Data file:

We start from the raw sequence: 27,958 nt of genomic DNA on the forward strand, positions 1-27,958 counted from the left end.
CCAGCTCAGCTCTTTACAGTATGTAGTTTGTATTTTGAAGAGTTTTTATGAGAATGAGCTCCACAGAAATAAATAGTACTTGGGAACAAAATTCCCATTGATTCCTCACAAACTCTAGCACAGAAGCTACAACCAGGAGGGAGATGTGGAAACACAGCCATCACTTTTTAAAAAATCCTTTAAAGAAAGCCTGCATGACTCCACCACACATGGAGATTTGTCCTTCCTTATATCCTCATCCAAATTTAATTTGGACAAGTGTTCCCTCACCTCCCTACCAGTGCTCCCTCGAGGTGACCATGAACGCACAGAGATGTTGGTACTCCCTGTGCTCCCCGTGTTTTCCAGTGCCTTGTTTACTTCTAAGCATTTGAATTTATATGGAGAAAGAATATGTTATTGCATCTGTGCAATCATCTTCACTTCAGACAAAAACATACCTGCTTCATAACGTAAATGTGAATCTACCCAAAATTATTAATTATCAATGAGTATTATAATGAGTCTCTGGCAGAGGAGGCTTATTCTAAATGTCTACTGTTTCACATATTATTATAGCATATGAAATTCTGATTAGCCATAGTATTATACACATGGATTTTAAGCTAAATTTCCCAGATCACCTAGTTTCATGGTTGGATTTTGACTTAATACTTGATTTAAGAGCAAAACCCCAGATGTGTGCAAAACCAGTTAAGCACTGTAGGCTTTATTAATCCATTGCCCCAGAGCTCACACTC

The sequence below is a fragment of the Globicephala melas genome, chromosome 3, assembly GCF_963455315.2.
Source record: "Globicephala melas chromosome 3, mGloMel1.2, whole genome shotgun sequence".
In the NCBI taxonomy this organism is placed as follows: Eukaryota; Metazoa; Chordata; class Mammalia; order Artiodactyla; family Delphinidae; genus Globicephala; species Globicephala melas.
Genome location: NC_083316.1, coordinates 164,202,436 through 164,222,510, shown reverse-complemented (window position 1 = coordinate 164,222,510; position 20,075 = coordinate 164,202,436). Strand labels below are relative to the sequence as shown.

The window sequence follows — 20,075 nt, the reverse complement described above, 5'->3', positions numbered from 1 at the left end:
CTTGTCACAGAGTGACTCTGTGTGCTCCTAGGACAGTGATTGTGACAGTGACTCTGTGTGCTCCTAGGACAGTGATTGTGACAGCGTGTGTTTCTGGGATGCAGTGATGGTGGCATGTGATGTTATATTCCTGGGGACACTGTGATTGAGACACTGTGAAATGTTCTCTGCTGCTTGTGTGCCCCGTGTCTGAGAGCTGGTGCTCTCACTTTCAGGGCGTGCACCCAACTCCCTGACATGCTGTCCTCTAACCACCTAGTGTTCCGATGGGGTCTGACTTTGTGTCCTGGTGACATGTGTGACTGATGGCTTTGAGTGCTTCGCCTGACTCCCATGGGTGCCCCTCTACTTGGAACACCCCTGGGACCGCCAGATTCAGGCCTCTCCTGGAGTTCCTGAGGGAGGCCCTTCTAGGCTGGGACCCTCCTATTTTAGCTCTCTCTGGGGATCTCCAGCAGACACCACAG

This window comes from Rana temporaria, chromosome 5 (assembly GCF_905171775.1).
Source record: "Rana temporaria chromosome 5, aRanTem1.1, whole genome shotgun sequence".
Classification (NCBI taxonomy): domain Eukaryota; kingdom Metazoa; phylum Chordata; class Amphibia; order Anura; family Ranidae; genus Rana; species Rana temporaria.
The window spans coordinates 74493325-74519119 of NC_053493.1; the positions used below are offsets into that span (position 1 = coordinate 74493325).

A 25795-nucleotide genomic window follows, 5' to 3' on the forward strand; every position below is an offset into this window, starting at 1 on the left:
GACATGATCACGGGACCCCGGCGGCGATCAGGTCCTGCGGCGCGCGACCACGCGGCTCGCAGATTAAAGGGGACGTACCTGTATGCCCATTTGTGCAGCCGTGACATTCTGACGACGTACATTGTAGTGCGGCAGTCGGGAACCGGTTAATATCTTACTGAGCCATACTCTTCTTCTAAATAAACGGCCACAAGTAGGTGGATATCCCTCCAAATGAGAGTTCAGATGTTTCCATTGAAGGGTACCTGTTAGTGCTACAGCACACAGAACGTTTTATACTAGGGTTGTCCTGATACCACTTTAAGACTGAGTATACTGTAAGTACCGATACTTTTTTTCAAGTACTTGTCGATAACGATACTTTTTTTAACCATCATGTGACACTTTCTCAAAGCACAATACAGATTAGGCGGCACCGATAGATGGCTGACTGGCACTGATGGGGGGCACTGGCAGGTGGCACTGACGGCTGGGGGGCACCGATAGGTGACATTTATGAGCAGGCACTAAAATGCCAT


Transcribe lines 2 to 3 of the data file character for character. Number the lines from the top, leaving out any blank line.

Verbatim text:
CCAGCTCAGCTCTTTACAGTATGTAGTTTGTATTTTGAAGAGTTTTTATGAGAATGAGCTCCACAGAAATAAATAGTACTTGGGAACAAAATTCCCATTGATTCCTCACAAACTCTAGCACAGAAGCTACAACCAGGAGGGAGATGTGGAAACACAGCCATCACTTTTTAAAAAATCCTTTAAAGAAAGCCTGCATGACTCCACCACACATGGAGATTTGTCCTTCCTTATATCCTCATCCAAATTTAATTTGGACAAGTGTTCCCTCACCTCCCTACCAGTGCTCCCTCGAGGTGACCATGAACGCACAGAGATGTTGGTACTCCCTGTGCTCCCCGTGTTTTCCAGTGCCTTGTTTACTTCTAAGCATTTGAATTTATATGGAGAAAGAATATGTTATTGCATCTGTGCAATCATCTTCACTTCAGACAAAAACATACCTGCTTCATAACGTAAATGTGAATCTACCCAAAATTATTAATTATCAATGAGTATTATAATGAGTCTCTGGCAGAGGAGGCTTATTCTAAATGTCTACTGTTTCACATATTATTATAGCATATGAAATTCTGATTAGCCATAGTATTATACACATGGATTTTAAGCTAAATTTCCCAGATCACCTAGTTTCATGGTTGGATTTTGACTTAATACTTGATTTAAGAGCAAAACCCCAGATGTGTGCAAAACCAGTTAAGCACTGTAGGCTTTATTAATCCATTGCCCCAGAGCTCACACTC

The sequence below is a fragment of the Globicephala melas genome, chromosome 3, assembly GCF_963455315.2.